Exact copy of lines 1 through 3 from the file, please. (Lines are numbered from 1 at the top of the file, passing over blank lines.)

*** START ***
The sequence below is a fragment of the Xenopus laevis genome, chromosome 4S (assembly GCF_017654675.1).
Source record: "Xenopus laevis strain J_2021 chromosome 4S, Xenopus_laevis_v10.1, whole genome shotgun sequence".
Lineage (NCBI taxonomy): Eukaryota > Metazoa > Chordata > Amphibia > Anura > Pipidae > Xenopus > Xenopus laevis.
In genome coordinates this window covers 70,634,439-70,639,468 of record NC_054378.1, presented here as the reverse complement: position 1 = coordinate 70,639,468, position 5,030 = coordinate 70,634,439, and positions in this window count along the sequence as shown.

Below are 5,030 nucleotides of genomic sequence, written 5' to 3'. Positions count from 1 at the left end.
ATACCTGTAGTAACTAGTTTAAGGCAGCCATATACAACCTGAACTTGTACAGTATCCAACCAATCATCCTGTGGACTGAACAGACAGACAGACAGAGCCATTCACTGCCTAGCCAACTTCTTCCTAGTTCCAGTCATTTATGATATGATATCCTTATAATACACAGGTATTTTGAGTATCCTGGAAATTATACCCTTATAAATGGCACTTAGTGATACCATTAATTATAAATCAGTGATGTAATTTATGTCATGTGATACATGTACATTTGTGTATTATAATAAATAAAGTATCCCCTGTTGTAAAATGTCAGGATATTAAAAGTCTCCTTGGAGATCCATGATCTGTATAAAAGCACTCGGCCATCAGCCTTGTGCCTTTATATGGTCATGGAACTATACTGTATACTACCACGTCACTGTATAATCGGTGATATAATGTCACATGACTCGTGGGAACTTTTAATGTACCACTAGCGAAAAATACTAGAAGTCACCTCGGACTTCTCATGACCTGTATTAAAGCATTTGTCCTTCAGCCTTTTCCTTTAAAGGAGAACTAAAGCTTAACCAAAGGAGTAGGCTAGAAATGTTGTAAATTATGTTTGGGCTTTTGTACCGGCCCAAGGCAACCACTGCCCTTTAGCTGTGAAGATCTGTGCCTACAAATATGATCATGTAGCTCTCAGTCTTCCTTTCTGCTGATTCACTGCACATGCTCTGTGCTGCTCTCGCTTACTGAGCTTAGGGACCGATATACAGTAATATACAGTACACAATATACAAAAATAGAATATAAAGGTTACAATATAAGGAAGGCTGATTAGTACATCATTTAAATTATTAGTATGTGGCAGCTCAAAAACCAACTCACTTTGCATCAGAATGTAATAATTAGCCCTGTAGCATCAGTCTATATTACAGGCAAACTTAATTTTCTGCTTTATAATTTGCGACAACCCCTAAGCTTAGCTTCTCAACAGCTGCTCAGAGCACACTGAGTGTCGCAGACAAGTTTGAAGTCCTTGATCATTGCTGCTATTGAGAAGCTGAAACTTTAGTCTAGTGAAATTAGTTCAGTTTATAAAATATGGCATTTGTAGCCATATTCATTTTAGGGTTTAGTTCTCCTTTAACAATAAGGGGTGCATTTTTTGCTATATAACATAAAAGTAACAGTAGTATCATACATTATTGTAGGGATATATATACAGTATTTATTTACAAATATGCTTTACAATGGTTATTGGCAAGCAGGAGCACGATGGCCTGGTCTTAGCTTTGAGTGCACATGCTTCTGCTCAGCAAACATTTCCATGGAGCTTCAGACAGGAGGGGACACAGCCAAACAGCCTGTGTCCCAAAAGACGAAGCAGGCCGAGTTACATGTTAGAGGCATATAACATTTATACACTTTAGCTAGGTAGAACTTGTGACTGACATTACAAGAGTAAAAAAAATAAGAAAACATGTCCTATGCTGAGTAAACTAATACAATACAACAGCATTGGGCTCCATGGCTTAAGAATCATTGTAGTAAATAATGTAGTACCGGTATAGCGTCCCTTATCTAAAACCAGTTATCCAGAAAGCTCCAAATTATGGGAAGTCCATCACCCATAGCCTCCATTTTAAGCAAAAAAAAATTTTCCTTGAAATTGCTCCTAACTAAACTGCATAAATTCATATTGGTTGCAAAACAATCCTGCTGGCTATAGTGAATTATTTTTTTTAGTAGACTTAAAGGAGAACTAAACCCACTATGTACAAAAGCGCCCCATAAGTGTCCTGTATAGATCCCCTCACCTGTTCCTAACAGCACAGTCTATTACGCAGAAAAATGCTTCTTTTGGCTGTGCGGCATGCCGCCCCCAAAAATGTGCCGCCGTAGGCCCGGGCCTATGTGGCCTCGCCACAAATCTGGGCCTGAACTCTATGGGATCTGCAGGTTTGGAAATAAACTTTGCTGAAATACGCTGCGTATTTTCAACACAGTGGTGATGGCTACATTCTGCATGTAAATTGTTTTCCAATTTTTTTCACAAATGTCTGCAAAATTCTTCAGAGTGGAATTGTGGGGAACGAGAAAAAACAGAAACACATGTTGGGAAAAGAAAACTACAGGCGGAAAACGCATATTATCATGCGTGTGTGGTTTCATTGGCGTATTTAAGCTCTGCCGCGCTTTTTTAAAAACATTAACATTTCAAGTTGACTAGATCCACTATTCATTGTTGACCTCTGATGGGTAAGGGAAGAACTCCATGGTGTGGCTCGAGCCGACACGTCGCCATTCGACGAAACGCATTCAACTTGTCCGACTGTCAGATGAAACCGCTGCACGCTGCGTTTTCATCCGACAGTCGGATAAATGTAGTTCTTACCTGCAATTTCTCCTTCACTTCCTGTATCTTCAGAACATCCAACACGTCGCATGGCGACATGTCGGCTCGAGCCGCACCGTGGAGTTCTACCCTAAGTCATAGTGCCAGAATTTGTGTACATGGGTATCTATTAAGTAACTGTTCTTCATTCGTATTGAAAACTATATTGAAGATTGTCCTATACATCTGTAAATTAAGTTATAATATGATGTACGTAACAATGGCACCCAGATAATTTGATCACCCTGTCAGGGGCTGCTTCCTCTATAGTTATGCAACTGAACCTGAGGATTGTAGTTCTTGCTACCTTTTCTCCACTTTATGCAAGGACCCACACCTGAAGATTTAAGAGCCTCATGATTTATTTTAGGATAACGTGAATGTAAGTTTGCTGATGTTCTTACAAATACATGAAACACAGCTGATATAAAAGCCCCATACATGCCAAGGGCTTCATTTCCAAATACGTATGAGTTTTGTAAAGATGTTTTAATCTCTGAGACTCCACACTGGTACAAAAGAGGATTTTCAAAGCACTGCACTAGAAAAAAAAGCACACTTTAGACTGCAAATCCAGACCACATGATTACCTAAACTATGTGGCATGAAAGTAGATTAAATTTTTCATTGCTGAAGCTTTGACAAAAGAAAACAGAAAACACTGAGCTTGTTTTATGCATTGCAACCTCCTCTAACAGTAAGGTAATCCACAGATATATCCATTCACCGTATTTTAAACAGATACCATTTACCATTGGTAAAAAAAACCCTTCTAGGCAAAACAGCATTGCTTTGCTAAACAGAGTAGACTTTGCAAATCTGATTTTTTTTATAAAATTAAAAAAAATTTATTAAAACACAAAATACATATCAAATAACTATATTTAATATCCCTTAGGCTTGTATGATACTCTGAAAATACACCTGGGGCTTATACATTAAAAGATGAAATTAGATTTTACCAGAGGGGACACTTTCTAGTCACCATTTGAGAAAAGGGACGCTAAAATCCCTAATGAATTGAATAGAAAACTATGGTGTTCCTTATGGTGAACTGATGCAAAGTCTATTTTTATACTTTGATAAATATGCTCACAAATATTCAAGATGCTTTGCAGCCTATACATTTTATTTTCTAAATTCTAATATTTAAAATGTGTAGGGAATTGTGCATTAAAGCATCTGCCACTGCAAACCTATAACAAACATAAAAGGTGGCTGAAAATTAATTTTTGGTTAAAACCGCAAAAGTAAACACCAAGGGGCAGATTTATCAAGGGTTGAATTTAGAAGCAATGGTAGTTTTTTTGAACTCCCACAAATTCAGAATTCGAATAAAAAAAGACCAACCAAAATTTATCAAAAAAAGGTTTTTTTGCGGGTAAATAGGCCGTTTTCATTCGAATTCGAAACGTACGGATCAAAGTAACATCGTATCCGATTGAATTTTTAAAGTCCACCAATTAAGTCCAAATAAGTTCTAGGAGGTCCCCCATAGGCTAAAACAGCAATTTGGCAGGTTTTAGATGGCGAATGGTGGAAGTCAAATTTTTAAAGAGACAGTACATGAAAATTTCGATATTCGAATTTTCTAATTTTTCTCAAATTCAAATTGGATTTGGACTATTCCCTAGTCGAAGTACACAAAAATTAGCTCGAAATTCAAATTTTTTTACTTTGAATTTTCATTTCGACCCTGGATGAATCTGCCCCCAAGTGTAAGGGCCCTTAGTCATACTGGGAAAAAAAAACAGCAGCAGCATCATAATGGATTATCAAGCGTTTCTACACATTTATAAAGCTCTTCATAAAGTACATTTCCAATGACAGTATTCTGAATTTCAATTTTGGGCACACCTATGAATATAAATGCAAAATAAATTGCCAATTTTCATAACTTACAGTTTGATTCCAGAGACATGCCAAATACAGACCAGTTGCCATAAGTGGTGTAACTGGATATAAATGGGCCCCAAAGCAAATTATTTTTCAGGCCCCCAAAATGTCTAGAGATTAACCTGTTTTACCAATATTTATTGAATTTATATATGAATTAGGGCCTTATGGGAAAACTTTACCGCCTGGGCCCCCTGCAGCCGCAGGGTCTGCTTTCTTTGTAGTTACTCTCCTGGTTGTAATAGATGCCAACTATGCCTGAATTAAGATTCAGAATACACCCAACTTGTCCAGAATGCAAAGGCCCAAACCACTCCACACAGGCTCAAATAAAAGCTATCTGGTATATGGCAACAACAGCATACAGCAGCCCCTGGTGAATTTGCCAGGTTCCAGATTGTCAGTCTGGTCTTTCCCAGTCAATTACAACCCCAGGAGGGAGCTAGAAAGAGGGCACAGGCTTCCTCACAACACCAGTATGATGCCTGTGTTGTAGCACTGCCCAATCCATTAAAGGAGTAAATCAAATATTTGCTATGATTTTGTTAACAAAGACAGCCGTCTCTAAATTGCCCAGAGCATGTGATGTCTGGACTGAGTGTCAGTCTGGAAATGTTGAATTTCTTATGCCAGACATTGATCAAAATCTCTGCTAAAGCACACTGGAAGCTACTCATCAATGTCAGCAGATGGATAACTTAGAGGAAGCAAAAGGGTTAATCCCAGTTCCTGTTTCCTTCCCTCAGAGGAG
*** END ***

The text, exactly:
The sequence below is a fragment of the Xenopus laevis genome, chromosome 4S (assembly GCF_017654675.1).
Source record: "Xenopus laevis strain J_2021 chromosome 4S, Xenopus_laevis_v10.1, whole genome shotgun sequence".
Lineage (NCBI taxonomy): Eukaryota > Metazoa > Chordata > Amphibia > Anura > Pipidae > Xenopus > Xenopus laevis.